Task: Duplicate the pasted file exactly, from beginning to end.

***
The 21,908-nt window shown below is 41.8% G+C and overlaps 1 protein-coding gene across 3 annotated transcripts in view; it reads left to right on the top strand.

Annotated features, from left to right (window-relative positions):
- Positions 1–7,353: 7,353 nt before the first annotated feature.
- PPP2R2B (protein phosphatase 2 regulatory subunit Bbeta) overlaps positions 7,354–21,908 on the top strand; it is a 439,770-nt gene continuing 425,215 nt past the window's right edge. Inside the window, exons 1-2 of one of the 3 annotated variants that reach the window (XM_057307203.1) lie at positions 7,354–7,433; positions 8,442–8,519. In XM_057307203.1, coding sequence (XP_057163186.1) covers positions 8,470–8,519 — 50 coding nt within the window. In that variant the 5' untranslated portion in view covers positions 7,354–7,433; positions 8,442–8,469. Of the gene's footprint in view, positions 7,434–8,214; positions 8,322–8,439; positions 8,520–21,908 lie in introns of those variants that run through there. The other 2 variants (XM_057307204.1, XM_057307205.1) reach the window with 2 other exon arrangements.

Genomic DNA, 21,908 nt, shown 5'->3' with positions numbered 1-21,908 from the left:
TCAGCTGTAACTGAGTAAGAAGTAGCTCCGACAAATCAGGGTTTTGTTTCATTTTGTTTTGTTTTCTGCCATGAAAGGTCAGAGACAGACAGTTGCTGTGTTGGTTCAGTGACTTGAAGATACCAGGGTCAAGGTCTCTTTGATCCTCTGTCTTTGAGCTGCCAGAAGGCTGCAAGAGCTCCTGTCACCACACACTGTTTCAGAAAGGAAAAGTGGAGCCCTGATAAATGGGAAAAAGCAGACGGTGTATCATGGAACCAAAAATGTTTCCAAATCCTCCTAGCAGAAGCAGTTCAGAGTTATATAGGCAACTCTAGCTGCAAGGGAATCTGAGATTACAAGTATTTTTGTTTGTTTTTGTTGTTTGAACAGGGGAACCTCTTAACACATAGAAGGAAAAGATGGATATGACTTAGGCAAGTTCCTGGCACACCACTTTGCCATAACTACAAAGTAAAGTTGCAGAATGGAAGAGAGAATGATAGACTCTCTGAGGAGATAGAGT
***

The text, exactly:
The 21,908-nt window shown below is 41.8% G+C and overlaps 1 protein-coding gene across 3 annotated transcripts in view; it reads left to right on the top strand.

Annotated features, from left to right (window-relative positions):
- Positions 1–7,353: 7,353 nt before the first annotated feature.
- PPP2R2B (protein phosphatase 2 regulatory subunit Bbeta) overlaps positions 7,354–21,908 on the top strand; it is a 439,770-nt gene continuing 425,215 nt past the window's right edge. Inside the window, exons 1-2 of one of the 3 annotated variants that reach the window (XM_057307203.1) lie at positions 7,354–7,433; positions 8,442–8,519. In XM_057307203.1, coding sequence (XP_057163186.1) covers positions 8,470–8,519 — 50 coding nt within the window. In that variant the 5' untranslated portion in view covers positions 7,354–7,433; positions 8,442–8,469. Of the gene's footprint in view, positions 7,434–8,214; positions 8,322–8,439; positions 8,520–21,908 lie in introns of those variants that run through there. The other 2 variants (XM_057307204.1, XM_057307205.1) reach the window with 2 other exon arrangements.

Genomic DNA, 21,908 nt, shown 5'->3' with positions numbered 1-21,908 from the left:
TCAGCTGTAACTGAGTAAGAAGTAGCTCCGACAAATCAGGGTTTTGTTTCATTTTGTTTTGTTTTCTGCCATGAAAGGTCAGAGACAGACAGTTGCTGTGTTGGTTCAGTGACTTGAAGATACCAGGGTCAAGGTCTCTTTGATCCTCTGTCTTTGAGCTGCCAGAAGGCTGCAAGAGCTCCTGTCACCACACACTGTTTCAGAAAGGAAAAGTGGAGCCCTGATAAATGGGAAAAAGCAGACGGTGTATCATGGAACCAAAAATGTTTCCAAATCCTCCTAGCAGAAGCAGTTCAGAGTTATATAGGCAACTCTAGCTGCAAGGGAATCTGAGATTACAAGTATTTTTGTTTGTTTTTGTTGTTTGAACAGGGGAACCTCTTAACACATAGAAGGAAAAGATGGATATGACTTAGGCAAGTTCCTGGCACACCACTTTGCCATAACTACAAAGTAAAGTTGCAGAATGGAAGAGAGAATGATAGACTCTCTGAGGAGATAGAGT